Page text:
If such tests do not exist and you would like to initiate them then as laid out in the introduction to Annex III to the BPR "The applicant shall  initiate a pre-submission consultation. In addition to the obligation set out in Article 62(2), applicants may also consult with the competent authority that will evaluate the dossier with regard to the proposed information requirements and in particular the testing on vertebrates that the applicant proposes to carry out" (emphasis added). Therefore, we would encourage you to contact the Member State Competent Authority in charge of your application in order to discuss this test including potentially applicable additional legislative requirements.

What is meant by "compensation for Data Sharing"?

Following an inquiry and, according to Article 63(1) and (4), the parties involved must:

  • make every effort to reach an agreement on the sharing of the results of tests or studies requested (whether involving or not vertebrate animal studies);
  • ensure that the costs of sharing these tests or studies are determined in a fair, transparent and non-discriminatory way.

Further information is available in ECHA's Guidance on data sharing.

ECHA will not determine what the compensation should be. The parties have the option of settling this matter before a national court.

How shall the negotiations be conducted?

The obligation to reach an agreement on the sharing of the results of the tests and studies requested is the exclusive responsibility of the negotiating parties which bear the obligation to make every effort to reach an agreement.

Negotiating parties shall consider the following in order to fulfil their data sharing obligations in a timely manner:

  • To ensure the sharing of the tests or studies, parties are encouraged to allow a reasonable time for the negotiations between their inquiry to ECHA and before the actual planned submission of the dossier.
  • The prospective applicant should define clearly the scope of the negotiations, by being explicit on the studies and tests requested (regarding vertebrate or non-vertebrate studies).
  • As it is the responsibility of the parties to make every effort, the argumentation against any claim or element of the negotiation shall be expressed between the parties; ECHA is never a party in the negotiations.
  • Both the prospective applicant and the data owner should be constructive, reliable and consistent negotiating partners, make sure to provide precise information and be proactive and transparent at all times in the negotiations.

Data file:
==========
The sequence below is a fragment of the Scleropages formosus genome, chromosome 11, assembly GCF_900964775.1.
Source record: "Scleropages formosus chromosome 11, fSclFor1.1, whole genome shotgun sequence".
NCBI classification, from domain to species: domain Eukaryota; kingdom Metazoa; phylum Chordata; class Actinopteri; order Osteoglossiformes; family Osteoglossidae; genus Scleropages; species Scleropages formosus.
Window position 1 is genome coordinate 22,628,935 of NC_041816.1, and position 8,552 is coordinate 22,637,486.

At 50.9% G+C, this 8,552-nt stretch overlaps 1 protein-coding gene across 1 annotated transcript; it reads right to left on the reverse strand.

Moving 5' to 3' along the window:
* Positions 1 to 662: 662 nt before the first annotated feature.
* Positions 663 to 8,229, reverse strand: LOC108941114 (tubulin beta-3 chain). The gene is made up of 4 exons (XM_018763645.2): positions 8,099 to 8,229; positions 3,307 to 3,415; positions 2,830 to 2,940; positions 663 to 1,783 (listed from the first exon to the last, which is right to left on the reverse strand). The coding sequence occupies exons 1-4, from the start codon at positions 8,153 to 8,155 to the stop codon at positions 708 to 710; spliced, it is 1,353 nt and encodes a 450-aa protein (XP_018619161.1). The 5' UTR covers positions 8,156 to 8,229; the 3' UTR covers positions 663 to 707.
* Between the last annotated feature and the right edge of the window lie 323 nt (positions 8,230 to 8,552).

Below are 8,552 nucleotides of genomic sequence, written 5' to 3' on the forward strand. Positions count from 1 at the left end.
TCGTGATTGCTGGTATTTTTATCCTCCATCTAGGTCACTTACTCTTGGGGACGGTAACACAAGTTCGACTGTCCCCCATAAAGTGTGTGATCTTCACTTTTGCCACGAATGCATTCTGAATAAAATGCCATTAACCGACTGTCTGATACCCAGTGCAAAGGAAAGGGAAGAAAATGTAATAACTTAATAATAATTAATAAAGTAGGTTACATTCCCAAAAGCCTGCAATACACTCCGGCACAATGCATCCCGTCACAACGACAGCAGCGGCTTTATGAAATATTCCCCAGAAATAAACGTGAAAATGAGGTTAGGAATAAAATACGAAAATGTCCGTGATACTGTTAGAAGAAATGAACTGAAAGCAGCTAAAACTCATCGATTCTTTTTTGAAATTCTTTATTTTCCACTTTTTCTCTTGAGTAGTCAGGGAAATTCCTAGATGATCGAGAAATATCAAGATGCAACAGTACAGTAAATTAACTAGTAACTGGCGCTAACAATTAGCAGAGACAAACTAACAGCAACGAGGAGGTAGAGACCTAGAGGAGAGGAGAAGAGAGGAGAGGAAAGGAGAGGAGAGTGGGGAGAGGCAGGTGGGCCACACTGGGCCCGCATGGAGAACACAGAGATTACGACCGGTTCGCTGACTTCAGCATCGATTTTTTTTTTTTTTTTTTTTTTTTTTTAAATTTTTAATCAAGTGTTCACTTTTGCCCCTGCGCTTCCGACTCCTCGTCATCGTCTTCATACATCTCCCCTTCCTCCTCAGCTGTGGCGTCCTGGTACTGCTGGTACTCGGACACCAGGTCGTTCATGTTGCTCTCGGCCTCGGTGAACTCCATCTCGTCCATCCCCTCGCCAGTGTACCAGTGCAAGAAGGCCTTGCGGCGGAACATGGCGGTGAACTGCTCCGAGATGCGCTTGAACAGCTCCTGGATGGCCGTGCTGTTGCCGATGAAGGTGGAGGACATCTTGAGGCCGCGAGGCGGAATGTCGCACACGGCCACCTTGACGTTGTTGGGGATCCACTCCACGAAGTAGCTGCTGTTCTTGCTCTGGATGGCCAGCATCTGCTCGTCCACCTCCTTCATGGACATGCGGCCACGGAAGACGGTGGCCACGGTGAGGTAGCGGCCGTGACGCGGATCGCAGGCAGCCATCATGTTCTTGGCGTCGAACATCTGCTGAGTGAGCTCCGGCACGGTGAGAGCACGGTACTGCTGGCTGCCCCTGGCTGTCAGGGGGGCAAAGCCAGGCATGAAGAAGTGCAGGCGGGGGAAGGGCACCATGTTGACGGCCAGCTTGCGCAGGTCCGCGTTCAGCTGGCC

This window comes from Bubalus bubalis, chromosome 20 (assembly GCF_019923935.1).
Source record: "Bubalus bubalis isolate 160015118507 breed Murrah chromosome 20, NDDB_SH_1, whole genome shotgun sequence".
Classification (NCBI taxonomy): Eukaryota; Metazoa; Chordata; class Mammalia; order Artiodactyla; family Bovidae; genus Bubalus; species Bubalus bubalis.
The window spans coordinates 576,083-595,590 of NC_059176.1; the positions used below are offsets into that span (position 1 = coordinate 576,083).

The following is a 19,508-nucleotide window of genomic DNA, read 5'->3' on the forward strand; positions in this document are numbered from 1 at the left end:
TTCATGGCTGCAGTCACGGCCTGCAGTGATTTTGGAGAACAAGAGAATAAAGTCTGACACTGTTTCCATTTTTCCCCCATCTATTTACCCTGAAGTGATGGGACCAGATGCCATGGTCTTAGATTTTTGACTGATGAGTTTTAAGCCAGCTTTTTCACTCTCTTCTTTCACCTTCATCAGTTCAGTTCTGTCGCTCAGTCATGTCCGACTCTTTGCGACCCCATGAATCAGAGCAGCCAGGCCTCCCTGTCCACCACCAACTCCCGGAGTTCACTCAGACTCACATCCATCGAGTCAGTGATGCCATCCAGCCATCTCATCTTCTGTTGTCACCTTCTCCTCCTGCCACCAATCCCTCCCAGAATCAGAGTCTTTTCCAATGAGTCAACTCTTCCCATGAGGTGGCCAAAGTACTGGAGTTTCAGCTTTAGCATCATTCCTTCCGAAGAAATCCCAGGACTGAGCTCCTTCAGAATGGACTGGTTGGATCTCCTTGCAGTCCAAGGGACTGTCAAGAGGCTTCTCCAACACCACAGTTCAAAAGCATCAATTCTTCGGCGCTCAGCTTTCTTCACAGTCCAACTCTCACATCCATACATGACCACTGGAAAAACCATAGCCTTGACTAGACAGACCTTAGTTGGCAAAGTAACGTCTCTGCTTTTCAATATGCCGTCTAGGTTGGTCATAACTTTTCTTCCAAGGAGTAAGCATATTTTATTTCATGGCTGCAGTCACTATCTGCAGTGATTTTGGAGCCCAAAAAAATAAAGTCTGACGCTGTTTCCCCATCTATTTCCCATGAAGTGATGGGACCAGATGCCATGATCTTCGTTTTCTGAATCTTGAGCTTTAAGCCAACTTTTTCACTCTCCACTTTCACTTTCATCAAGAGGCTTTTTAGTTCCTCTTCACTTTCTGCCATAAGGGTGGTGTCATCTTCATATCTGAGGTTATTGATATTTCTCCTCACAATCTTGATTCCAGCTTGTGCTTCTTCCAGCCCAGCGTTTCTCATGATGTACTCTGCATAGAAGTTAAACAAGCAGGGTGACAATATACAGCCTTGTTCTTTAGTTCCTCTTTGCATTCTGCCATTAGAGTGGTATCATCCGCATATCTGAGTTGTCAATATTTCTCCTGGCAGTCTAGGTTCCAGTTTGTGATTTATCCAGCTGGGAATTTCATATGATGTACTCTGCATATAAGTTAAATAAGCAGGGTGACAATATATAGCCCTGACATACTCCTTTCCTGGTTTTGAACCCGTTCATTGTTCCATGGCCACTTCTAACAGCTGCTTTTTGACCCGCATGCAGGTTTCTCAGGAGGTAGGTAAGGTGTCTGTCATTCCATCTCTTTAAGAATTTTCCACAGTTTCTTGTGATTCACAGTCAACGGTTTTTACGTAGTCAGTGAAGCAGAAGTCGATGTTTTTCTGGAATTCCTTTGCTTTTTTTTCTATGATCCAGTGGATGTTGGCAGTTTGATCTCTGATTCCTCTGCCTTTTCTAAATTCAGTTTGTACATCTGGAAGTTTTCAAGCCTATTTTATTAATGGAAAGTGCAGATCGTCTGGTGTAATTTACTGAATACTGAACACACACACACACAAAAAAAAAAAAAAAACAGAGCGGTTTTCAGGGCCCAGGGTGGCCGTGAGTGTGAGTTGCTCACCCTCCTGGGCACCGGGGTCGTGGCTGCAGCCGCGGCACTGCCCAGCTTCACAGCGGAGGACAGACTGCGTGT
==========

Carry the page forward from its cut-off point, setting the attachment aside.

More information is available in the "Key Messages" document in the BPR Data sharing web page.

What can a prospective applicant do if they do not reach an agreement to share data or costs with the data owner/submitter?

Where no agreement is reached during the negotiations, the prospective applicant can, as a last resort, inform ECHA of the failure to reach an agreement with the data owner on the sharing of the data or of its costs, at the earliest one month after the original receipt from ECHA of the contact details of the data owner (or data submitter). The prospective applicant shall also notify the data owner that they have informed ECHA. The ECHA data sharing dispute procedure should be initiated after all possible efforts have been made and the negotiations have failed. Having submitted an inquiry is the pre-requisite before lodging a data sharing dispute claim with ECHA, including in situations where the prospective applicant already knew the data owner(s) or where negotiations had already started before the entry in force of the BPR.

ECHA strongly recommends continuing the negotiations also after a data sharing dispute claim has been filed.

What is a reasonable time for the negotiations for data sharing?

The BPR requires as a minimum of 1 month (Article 63(3)) after the prospective applicant receives the name and address of the data submitter from ECHA. However, when submitting the data sharing dispute claim the prospective applicant and data owner have to demonstrate that they have made every effort and exhausted all possibilities in the negotiations.

Does the non-EU data owner have the obligation to share data?

The BPR data sharing obligation applies to data owners whether they are established in the EU or not. In most cases the data submitter will be based in the EU. The data submitter has the responsibility to facilitate contacts between the prospective applicant and the data owner.

Is the data sharing obligation limited to situations where the applicant's substance is the same as the one on which the tests were carried out?

No, the data sharing under BPR is not limited to the same substance. Technical equivalence is not a condition for data sharing under Article 62 and 63 of the BPR (in contrast to the same substance condition under the REACH data sharing provisions). For example, shared data can be used for bridging and read across.